Systemic and vascular oxidation limits the efficacy of oral tetrahydrobiopterin treatment in patients with coronary artery disease.
Cunnington C., Van Assche T., Shirodaria C., Kylintireas I., Lindsay AC., Lee JM., Antoniades C., Margaritis M., Lee R., Cerrato R., Crabtree MJ., Francis JM., Sayeed R., Ratnatunga C., Pillai R., Choudhury RP., Neubauer S., Channon KM.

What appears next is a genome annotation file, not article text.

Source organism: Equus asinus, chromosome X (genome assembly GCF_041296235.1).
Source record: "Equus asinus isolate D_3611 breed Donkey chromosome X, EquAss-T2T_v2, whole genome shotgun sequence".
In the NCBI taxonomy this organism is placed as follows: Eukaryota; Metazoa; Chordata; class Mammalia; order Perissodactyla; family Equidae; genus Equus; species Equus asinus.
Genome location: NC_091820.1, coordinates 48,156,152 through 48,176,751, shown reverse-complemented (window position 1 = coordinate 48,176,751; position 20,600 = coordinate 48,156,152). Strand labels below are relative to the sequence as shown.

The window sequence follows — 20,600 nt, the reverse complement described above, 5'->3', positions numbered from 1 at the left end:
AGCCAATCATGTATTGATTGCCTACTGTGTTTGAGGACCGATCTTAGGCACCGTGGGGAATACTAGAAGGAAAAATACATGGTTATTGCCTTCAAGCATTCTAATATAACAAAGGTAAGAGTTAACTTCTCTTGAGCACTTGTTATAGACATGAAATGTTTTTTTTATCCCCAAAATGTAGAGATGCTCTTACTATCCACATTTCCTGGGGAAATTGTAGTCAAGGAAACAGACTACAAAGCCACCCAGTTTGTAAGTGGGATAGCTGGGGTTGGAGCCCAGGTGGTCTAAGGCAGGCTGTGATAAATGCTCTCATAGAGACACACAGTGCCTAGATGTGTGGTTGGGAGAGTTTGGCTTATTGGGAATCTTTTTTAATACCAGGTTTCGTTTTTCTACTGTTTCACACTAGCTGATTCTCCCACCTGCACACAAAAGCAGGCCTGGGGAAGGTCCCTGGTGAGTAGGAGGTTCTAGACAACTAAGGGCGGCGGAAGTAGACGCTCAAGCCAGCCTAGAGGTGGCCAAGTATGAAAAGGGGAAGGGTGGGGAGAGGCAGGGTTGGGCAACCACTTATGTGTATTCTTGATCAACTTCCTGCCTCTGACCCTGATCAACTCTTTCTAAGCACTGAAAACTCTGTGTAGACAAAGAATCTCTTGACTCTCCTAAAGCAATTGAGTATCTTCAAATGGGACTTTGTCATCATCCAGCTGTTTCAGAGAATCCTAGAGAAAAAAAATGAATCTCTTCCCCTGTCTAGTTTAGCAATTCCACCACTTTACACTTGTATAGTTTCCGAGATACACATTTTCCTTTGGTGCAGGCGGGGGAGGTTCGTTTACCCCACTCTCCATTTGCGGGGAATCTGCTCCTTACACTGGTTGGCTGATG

BACKGROUND: The endothelial nitric oxide synthase cofactor tetrahydrobiopterin (BH4) plays a pivotal role in maintaining endothelial function in experimental vascular disease models and in humans. Augmentation of endogenous BH4 levels by oral BH4 treatment has been proposed as a potential therapeutic strategy in vascular disease states. We sought to determine the mechanisms relating exogenous BH4 to human vascular function and to determine oral BH4 pharmacokinetics in both plasma and vascular tissue in patients with coronary artery disease. METHODS AND RESULTS: Forty-nine patients with coronary artery disease were randomized to receive low-dose (400 mg/d) or high-dose (700 mg/d) BH4 or placebo for 2 to 6 weeks before coronary artery bypass surgery. Vascular function was quantified by magnetic resonance imaging before and after treatment, along with plasma BH4 levels. Vascular superoxide, endothelial function, and BH4 levels were determined in segments of saphenous vein and internal mammary artery. Oral BH4 treatment significantly augmented BH4 levels in plasma and in saphenous vein (but not internal mammary artery) but also increased levels of the oxidation product dihydrobiopterin (BH2), which lacks endothelial nitric oxide synthase cofactor activity. There was no effect of BH4 treatment on vascular function or superoxide production. Supplementation of human vessels and blood with BH4 ex vivo revealed rapid oxidation of BH4 to BH2 with predominant BH2 uptake by vascular tissue. CONCLUSIONS: Oral BH4 treatment augments total biopterin levels in patients with established coronary artery disease but has no net effect on vascular redox state or endothelial function owing to systemic and vascular oxidation of BH4. Alternative strategies are required to target BH4-dependent endothelial function in established vascular disease states.